Occupy Portland Events

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Upcoming Events

Confronting Climate Change - Tuesday January 6 2015

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Confronting Climate Change January 6 2015 Invite-Image.PNG
  • Date: Tuesday, January 6, 2015
  • Time: 7:00 - 9:00 p.m.
  • Location: First Unitarian Church of Portland Oregon, 1211 SW Main St, Portland, Oregon 97205
  • Jump to this event's wiki page, edit it, discuss it or return to the events page.

Purpose

Presented by Organized Power.

Coming Together As A Single Voice To Confront Climate Change

At the end of last summer, hundreds of thousands of people all over the world participated in an “invitation to change everything”—the “People’s Climate March.” A United Nations’ Climate Change Newsroom reported that more than six hundred thousand people marched in more than twenty-five hundred demonstrations in over one hundred and sixty-six countries.[1] Other estimates were even higher.[2]

The march that took place in New York City now stands as the “largest climate march in history.”[3] Marchers took to the streets to demand a “world we know (that) is within our reach: a world with an economy that works for people and the planet; a world safe from the ravages of climate change; a world with good jobs, clean air and water, and healthy communities.”

We couldn’t agree more! Yet the marchers have all gone home. City streets have returned to their usual daily hustle and bustle. Business continues as usual. And human activity continues to rapidly degrade the one planet on which all of Earth’s living beings depend. Where do we go from here?

Catastrophic But Not Serious

Cultural critic Slavoj Žižek is fond of telling a tale about a supposed exchange of telegrams between German and Austrian army headquarters in the middle of the First World War. As Žižek tells it, the Germans sent the message “Here, on our part of the front, the situation is serious, but not catastrophic,” to which the Austrians replied “Here, the situation is catastrophic, but not serious.”[4]

So far, our response to the unfolding catastrophe of climate destabilization is similarly absurd. The situation is catastrophic, but our collective response seems less than serious. Some have argued for radical intervention. In a landmark essay, David Holmgren—one of the world’s foremost permaculture practitioners—calls for massive disengagement from consumerism.[5] Holmgren’s basic argument is that the planet-destroying system currently dominating global economics could crash if just ten percent of the world’s middle-class consumers radically cut their consumption. Such a unified effort, he argues, might be just enough to avoid “driving over the climate cliff.”

Organizing A Green New Deal: Ten Million Climate Jobs to Help Solve The Economic And Environmental Crises

Undoubtedly, we must do everything we can to avoid driving over Holmgren’s “climate cliff.” But even as we try and avoid climate catastrophe, we’re still required to take care of ourselves and our families, and contribute productively to our communities.

Mindful of our personal responsibilities, this is also the time to more vigorously and urgently respond to the perils of ongoing climate destabilization and ecological collapse. The stakes are so high that this is our time to make big demands, and enforce them through persistent organizing and movement building.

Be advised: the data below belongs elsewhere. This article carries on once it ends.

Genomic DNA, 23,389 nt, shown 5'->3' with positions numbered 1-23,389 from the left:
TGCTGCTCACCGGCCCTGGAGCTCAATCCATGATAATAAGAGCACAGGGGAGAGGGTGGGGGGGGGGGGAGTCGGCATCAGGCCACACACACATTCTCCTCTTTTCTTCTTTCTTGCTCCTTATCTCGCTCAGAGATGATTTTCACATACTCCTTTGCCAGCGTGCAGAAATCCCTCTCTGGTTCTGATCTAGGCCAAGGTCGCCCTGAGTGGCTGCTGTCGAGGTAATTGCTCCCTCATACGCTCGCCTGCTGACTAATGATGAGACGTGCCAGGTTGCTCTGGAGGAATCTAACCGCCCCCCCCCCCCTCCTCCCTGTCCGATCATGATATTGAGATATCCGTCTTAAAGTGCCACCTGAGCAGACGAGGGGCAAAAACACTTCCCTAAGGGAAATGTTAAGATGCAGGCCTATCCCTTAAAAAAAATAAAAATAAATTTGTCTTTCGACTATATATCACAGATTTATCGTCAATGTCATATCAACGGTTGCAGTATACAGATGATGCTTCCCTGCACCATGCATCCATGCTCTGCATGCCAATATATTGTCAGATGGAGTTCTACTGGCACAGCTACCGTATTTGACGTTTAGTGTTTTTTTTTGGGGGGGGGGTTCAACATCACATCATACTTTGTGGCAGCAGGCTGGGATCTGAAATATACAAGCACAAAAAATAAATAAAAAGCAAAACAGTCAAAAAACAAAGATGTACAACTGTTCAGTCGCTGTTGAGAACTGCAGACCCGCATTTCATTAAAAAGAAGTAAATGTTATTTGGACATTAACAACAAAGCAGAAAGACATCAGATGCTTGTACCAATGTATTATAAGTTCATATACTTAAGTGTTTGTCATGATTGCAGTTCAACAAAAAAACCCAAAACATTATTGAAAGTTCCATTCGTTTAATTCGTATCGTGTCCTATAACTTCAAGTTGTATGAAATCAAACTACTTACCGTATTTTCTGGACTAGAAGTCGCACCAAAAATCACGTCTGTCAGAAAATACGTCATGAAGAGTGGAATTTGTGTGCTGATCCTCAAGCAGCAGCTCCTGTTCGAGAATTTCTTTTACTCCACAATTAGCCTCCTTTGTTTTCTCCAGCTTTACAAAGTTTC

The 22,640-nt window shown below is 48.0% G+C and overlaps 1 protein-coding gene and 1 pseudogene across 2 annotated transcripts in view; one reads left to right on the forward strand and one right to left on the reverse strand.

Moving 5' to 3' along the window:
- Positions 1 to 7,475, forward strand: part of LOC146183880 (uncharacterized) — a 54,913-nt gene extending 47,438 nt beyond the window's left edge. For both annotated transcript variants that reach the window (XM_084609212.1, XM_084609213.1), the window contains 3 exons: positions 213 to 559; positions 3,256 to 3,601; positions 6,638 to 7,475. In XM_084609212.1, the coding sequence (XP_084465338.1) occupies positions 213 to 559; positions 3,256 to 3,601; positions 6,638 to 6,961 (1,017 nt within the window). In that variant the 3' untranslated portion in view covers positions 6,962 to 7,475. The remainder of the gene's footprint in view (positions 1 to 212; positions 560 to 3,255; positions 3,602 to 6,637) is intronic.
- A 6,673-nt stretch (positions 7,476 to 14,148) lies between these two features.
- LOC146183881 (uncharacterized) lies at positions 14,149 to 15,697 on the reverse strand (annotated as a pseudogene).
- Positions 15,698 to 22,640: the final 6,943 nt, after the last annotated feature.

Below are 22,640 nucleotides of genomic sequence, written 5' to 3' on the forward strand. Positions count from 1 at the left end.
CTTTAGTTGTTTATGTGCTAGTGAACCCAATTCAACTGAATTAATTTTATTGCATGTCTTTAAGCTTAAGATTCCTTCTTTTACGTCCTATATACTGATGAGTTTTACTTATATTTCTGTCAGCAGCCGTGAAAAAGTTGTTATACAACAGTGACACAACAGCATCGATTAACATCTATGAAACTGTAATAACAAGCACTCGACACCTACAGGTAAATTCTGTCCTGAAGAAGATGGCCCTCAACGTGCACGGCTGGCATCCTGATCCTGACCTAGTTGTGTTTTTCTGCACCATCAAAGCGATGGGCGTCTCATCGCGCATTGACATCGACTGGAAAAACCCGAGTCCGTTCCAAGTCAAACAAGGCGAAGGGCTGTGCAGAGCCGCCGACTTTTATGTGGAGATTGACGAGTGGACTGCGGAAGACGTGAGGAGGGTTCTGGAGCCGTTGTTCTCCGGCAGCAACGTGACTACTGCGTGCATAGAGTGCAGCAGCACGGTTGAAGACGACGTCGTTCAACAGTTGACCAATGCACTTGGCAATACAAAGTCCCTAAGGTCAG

We believe our goal should be nothing short of transforming the destructive nature of our current economic order into one that will provide working people with meaningful employment, and allow us to live at peace with our natural surroundings. We propose one big demand—A Green New Deal: Ten Million Climate Jobs to Help Solve The Economic And Environmental Crises.

In order to bring this vision into concrete reality, we must build a movement—unified as a single voice—which includes the biggest and most diverse mobilization of ordinary people imaginable. It’s a massive challenge. You are invited to help shape how this vision transforms from idea to reality.

RSVP: Confronting Climate Change (Facebook event and invite page.)

Other details
Free

more information

References

  1. 600,000 People March for Climate Action
  2. How Many People Really Showed Up To The People’s Climate March?
  3. The largest climate march in history
  4. Žižek, Slavoj. “Conclusion: The Political Suspension of the Ethical.” Less Than Nothing: Hegel and the Shadow of Dialectical Materialism. London: Verso, 2012. 963-1010. Print.
  5. Crash on Demand: Welcome to the Brown Tech Future


Past Events

After The People’s Climate March, What Next? - Tuesday November 11 2014

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After People's Climate March - Tuesday, November 11 2014.PNG
  • Date: Tuesday, November 11, 2014
  • Time: 7:00 - 9:00 p.m.
  • Location: First Unitarian Church of Portland Oregon, 1211 SW Main St, Portland, Oregon 97205
  • Jump to this event's wiki page, edit it, discuss it or return to the events page.

Purpose

Presented by Organized Power.

Organizing A Green New Deal: Ten Million Climate Jobs to Help Solve The Economic And Environmental Crises

On Sunday, September 21st, hundreds of thousands of marchers took to the streets in New York City, London, Portland and all over the globe to participate in a People’s Climate March. The NYC march now stands as the “largest climate march in history.”

Marchers took to the streets to “demand the world we know is within our reach: a world with an economy that works for people and the planet. A world safe from the ravages of climate change. A world with good jobs, clean air, and healthy communities for everyone.”

We couldn’t agree more! But what about the days, weeks and months that follow? After marchers have gone home and the streets return to their usual daily hustle and bustle?

This is the time when the work of organizing and building a movement continues. The stakes are so high that this is our time to make big demands, and enforce them through persistent organizing and movement building.